One thing I'd mention is that older people often don't hydrate well enough.  Reminders to drink enough water / tea / other non-sugary beverages is really important.  As far as I can tell, the latest research (as well as lots of longer-lived folks) agree that coffee isn't harmful and might be helpful, which is another way to hydrate.

Anyway, I really hope they'll agree to stop eating margarine and let you get them butter.  (I assume that you're offering it to them for free?  Or is there a pride issue with accepting help?)

Anyway, best wishes for them and you and all who are trying to juggle nutrition / health / finances / aging issues.
 
Thyri Gullinvargr
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Be judicious about raw veggie juices. I was on a juicing kick at one point and even though I love cooked beets I found raw beet juice didn't agree with me. Sometimes it's just a matter of needing to introduce things gradually. Probably a good rule of thumb in general. Drastic, abrupt dietary change can really mess with some people's systems, especially if they don't usually get much variety.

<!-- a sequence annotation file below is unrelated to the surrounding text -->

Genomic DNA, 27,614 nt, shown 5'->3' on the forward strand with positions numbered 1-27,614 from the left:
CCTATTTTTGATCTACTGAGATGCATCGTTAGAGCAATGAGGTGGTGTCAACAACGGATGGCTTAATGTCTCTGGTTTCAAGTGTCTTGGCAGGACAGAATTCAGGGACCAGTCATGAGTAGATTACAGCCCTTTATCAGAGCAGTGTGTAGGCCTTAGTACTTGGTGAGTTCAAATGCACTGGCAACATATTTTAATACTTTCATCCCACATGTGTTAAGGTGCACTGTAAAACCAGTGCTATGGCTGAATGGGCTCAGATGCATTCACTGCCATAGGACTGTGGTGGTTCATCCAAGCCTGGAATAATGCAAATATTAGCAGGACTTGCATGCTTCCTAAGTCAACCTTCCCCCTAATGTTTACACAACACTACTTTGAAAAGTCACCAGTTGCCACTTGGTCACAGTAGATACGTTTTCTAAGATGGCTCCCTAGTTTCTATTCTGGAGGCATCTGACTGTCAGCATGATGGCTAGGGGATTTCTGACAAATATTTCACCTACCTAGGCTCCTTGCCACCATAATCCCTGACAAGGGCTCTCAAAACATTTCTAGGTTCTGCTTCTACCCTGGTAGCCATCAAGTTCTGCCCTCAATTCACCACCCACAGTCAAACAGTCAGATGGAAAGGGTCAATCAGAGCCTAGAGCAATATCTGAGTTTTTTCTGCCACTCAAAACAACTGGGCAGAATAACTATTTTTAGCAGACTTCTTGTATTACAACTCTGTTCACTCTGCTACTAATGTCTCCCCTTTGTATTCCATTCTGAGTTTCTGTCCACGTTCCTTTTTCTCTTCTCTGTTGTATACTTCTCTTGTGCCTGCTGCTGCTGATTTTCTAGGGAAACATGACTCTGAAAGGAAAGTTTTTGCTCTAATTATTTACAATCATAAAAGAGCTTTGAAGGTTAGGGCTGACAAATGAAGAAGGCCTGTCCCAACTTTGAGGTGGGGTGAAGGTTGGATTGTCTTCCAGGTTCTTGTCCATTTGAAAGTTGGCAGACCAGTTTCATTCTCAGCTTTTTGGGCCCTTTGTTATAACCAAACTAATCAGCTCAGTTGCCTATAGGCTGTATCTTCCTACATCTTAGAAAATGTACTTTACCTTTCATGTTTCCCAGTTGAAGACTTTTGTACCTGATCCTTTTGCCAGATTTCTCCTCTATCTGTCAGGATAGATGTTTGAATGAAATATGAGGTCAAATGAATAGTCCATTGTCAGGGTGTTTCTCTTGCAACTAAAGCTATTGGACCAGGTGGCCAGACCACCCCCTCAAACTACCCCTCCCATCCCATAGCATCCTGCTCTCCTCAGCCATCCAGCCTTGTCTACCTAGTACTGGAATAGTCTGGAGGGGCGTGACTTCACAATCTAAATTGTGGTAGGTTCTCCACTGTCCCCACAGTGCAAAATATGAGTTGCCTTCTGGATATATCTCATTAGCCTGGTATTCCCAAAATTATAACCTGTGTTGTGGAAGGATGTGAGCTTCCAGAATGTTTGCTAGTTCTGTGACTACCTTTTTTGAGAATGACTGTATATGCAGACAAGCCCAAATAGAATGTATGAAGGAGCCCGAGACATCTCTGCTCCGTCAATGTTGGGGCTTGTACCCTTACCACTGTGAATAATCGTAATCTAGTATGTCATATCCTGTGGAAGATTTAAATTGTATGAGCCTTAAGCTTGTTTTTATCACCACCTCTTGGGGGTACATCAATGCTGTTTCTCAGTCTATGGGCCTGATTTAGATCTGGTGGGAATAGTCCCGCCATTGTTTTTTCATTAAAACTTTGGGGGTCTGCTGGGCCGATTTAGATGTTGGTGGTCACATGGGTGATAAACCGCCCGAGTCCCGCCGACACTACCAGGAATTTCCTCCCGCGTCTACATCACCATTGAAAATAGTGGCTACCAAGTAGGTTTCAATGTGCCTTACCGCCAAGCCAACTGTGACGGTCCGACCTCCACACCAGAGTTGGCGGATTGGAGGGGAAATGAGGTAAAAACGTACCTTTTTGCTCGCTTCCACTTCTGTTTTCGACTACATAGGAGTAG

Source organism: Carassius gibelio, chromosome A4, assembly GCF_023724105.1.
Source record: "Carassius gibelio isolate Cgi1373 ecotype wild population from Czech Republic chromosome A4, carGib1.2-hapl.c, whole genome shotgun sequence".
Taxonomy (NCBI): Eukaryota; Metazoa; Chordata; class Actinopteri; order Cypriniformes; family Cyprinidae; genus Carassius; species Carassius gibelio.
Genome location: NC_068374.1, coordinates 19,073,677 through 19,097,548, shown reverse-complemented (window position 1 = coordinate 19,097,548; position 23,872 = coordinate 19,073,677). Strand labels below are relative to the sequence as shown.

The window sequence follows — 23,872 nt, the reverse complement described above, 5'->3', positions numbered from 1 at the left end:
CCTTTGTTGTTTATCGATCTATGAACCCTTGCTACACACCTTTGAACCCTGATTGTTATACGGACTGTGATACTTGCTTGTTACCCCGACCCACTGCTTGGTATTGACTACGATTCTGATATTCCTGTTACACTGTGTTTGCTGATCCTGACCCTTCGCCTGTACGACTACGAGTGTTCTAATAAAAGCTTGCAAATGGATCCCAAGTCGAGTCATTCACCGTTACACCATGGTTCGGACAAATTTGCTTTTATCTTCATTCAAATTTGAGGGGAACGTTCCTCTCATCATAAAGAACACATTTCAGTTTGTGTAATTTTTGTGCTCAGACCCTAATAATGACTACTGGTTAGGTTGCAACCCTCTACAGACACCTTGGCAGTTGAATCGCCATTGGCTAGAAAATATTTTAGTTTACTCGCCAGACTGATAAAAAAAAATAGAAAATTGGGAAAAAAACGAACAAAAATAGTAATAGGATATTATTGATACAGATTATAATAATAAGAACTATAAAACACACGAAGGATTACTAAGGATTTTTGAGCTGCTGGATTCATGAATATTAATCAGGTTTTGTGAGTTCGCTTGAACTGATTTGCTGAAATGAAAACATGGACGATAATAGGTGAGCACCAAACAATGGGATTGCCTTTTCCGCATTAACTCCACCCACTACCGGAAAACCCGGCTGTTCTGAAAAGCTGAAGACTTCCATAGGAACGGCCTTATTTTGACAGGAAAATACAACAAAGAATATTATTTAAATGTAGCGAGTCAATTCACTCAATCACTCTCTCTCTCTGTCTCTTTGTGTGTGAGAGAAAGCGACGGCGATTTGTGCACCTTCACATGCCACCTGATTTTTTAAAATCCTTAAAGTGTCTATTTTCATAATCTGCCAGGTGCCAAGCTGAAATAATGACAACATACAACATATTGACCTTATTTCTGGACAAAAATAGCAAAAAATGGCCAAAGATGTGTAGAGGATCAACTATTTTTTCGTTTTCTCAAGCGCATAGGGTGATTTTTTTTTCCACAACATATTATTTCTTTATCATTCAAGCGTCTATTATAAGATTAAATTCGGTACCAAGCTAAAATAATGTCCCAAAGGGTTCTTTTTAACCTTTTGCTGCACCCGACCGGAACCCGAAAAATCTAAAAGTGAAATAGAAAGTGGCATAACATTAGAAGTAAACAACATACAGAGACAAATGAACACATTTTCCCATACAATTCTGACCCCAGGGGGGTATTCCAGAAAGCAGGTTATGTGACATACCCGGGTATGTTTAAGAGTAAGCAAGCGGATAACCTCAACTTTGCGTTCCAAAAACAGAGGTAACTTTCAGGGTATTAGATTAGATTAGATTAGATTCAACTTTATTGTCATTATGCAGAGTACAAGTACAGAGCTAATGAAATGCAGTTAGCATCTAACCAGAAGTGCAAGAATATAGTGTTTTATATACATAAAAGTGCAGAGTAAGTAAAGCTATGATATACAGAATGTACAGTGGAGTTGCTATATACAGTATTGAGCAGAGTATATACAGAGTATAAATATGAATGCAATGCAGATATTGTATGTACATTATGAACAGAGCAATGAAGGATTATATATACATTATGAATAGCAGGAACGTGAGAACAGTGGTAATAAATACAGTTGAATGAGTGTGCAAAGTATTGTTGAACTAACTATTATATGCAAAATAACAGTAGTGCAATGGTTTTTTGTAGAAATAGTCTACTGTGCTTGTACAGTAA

Jocelyn Campbell
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Ah, yes, great tips, Nicole, Lori and Thyri! I've been enjoying the 'banancakes' recently, myself.

Unfortunately, I was only able to cook for this couple for one week, and I did what I could. The margarine was in the fridge because a relative whom they trusted brought it, so they thought it was healthy because of that. And, I think they liked that it's spreadable even when refrigerated, which butter isn't. :-/

With this thread, I hope to guide others who might cook for them AND for any others who might have similar concerns for other senior citizens.